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Toll in DR Congo railway accident rises to 75 dead

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A train crash in southeastern Democratic Republic of Congo has killed at least 75 people as investigators look into the cause of the accident. AFP

Toll in DR Congo railway accident rises to 75 dead

The death toll in a train crash in southeastern Democratic Republic of Congo has reached 75, officials said, as experts began looking at the causes of the crash.

Officials on March 12 gave a toll of 60 men, women and children killed in the accident, which happened on the night of March 10 when a freight service train derailed.

The new toll came from Fabien Mutomb, head of the state railway company SNCC, after he visited the site with a team assembled to investigate the disaster.

Of the 125 people injured 28 were in a critical condition, said the communications ministry.

Rail officials have not said what caused the crash, but investigators will be looking at the condition of the track.

The province’s interior minister, Deodat Kapenda, who was among those who visited the site, said in a statement the evening of March 13 that the accident appeared to have been caused by a sudden loss of traction.

Mutomb, in his statement, said one possible cause might have been the overloading of the train because of people illegally hitching a ride on it.

“Measures will be taken to ensure that this kind of incident does not happen again,” and those responsible would be punished, he added.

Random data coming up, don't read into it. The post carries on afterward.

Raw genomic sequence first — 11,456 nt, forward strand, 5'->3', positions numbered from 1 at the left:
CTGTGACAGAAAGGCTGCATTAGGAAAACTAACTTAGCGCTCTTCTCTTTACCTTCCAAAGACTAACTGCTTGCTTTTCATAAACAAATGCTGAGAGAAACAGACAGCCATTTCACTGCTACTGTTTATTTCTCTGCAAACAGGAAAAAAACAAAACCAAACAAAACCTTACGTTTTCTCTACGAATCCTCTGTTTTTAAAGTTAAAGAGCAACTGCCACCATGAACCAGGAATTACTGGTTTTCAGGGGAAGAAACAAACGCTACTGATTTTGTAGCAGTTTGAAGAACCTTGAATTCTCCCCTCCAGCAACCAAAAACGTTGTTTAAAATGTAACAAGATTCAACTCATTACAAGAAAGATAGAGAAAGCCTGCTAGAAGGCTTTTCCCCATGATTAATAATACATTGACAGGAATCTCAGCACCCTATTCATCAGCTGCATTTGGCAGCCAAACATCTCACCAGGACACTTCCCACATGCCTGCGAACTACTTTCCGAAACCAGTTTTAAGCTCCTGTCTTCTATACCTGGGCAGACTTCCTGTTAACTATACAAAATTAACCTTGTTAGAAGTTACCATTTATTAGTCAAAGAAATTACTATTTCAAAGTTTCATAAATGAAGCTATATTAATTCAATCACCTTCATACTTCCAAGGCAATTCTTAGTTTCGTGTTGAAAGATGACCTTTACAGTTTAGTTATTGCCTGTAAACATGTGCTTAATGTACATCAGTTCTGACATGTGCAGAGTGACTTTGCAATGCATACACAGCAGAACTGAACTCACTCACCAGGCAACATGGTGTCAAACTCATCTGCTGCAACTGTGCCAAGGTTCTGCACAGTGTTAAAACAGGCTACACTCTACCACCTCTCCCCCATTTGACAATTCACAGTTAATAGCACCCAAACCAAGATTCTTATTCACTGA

On March 12, the SNCC’s director of infrastructure Marc Manyonga Ndambo told AFP the train had been made up of 15 wagons, 12 of them empty.

It had been coming from Luena in a neighbouring province destined for the mining town of Tenke, close to Kolwezi, when the accident happened.

It derailed at 11:50pm (2150 GMT) on March 10 at the village of Buyofwe, about 200km from Kolwezi, seven of its wagons plunging into ravines.

It was carrying several hundred stowaways at the time, said Manyonga Ndambo, speaking by phone from Lubumbashi.

On March 13, he said the track had been cleared but the wagons involved in the crash still had to be towed away.

People regularly jump rides on freight trains to travel across the vast country because of the lack of passenger trains and the difficulties of travelling by road.

Train derailments are common in the DRC, as are shipwrecks of overloaded boats on the country’s lakes and rivers.

According to a database maintained by AFP, last week’s accident was the deadliest in the world over the last two years, and the third worst accident in Africa over the last 10.

The last accident in DR Congo of this kind happened in 2014, when a good train on which several hundred people were travelling derailed at Katongola, in the southeast region of Kataga, killing 136 people.

Mutomb is expected back in Kinshasa on March 14 to report on the extent of the damage, the communications ministry said.

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